Canada Post has given Kitimat a way to get mail delivery going again on Farrow Street, but it’s still not a clear cut solution.
Door-to-door mail delivery by Canada Post to Farrow Street has been suspended since November 2012 because of a problem of a dog at large which was reportedly being aggressive to mail carriers.
Kitimat Council has since adopted new bylaws which give the town more power to deal with dangerous and at-large dogs, and Canada Post is reportedly pleased with those developments, according to a Kitimat administration report to council.
The last step, however, is for Council to assure there will be suitable land for a community mail box (CMB) if one is needed.
While one won’t be installed immediately, Canada Post wants one to be installed in the event the particular problem dog on Farrow Street become a problem again for mail carriers.
There are two options council considered. One would have Kitimat agree to installing a permanent CMB which, while coming to no cost to the District, would mean that Farrow Street would never get mail delivery again, even if the dog at some point is assured never to be a problem. (If the dog leaves the neighbourhood, for instance.)
Council instead opted for plan number 2, to provide space to install a temporary one, which would leave the door open for door-to-door mail delivery again on the street. However the District would take on the cost burden, which, for installation and removal is estimated to be around $10,000.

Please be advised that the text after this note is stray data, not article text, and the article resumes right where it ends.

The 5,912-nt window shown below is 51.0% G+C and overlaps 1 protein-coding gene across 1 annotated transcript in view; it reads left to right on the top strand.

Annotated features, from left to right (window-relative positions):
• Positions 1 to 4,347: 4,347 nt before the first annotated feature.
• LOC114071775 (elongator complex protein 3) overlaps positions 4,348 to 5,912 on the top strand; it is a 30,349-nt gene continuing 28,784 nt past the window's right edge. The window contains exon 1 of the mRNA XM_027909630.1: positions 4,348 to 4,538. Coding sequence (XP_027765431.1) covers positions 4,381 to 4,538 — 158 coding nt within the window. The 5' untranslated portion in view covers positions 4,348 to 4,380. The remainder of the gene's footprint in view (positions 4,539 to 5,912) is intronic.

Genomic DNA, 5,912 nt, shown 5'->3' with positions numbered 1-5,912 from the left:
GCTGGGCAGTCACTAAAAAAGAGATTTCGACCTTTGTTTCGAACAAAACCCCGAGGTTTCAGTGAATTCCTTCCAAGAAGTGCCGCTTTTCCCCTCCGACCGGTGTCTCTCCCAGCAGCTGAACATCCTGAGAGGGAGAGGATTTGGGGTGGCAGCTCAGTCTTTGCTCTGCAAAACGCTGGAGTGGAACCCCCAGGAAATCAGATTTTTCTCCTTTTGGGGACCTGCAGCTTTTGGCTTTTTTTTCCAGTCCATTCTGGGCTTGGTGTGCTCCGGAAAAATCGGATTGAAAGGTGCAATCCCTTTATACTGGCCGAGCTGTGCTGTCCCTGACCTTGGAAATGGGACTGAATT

This plan won’t be officially adopted as a contract with Canada Post until residents on Farrow Street provide their comments and feedback on the proposal.
Deputy Chief Administrative Officer Warren Waycheshen said that he speaks with the Humane Society manager multiple times a week and plans are in place to prevent the dog on that street from ever being an issue.
“This is something that, through a bunch of unfortunate incidents, just got away from everybody, and that hasn’t happened again,” said Waycheshen.
He said the community at large has taken notice and residents are being very cautious about animals on their street now.
“It’s really out there in the public now. We’ve had some people call in saying ‘there’s a dog running down my street, I don’t want this to turn into Farrow, come and take a look.’ People are being more vigilant about it,” he said.
Meanwhile, Mario Feldhoff did air some comment that he hopes a precedent isn’t being set for the community.
“This goes beyond Farrow Street, in my opinion,” he said. “Whatever solution we come to with Canada Post could potentially…become the model in other streets and I want to ensure we continue to have door-to-door delivery in those streets that currently have door-to-door.”
From here, residents have until September 24 to give their feedback to this proposal, and Kitimat Council will get to review the response at their September 30 meeting, before it’s set in stone that this is the path they’ll take.
Of course if there’s significant opposition Council may opt to follow a different path.